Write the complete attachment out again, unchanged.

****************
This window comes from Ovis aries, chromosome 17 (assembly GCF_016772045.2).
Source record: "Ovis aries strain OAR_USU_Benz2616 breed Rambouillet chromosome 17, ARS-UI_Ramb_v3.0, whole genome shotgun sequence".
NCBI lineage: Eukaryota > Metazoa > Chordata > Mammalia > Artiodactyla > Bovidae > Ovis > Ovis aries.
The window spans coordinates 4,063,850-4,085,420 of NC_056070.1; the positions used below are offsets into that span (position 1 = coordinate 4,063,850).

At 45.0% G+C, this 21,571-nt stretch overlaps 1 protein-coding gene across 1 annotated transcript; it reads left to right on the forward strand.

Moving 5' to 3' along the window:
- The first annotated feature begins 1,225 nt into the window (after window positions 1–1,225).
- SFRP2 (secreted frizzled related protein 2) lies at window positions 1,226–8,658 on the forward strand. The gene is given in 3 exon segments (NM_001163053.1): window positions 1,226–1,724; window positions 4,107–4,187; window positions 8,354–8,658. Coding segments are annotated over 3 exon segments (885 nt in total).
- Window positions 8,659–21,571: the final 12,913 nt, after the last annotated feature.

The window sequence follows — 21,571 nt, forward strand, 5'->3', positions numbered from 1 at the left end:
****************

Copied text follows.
This window comes from Ovis aries, chromosome 17 (assembly GCF_016772045.2).
Source record: "Ovis aries strain OAR_USU_Benz2616 breed Rambouillet chromosome 17, ARS-UI_Ramb_v3.0, whole genome shotgun sequence".
NCBI lineage: Eukaryota > Metazoa > Chordata > Mammalia > Artiodactyla > Bovidae > Ovis > Ovis aries.
The window spans coordinates 4,063,850-4,085,420 of NC_056070.1; the positions used below are offsets into that span (position 1 = coordinate 4,063,850).

At 45.0% G+C, this 21,571-nt stretch overlaps 1 protein-coding gene across 1 annotated transcript; it reads left to right on the forward strand.

Moving 5' to 3' along the window:
- The first annotated feature begins 1,225 nt into the window (after window positions 1–1,225).
- SFRP2 (secreted frizzled related protein 2) lies at window positions 1,226–8,658 on the forward strand. The gene is given in 3 exon segments (NM_001163053.1): window positions 1,226–1,724; window positions 4,107–4,187; window positions 8,354–8,658. Coding segments are annotated over 3 exon segments (885 nt in total).
- Window positions 8,659–21,571: the final 12,913 nt, after the last annotated feature.

The window sequence follows — 21,571 nt, forward strand, 5'->3', positions numbered from 1 at the left end: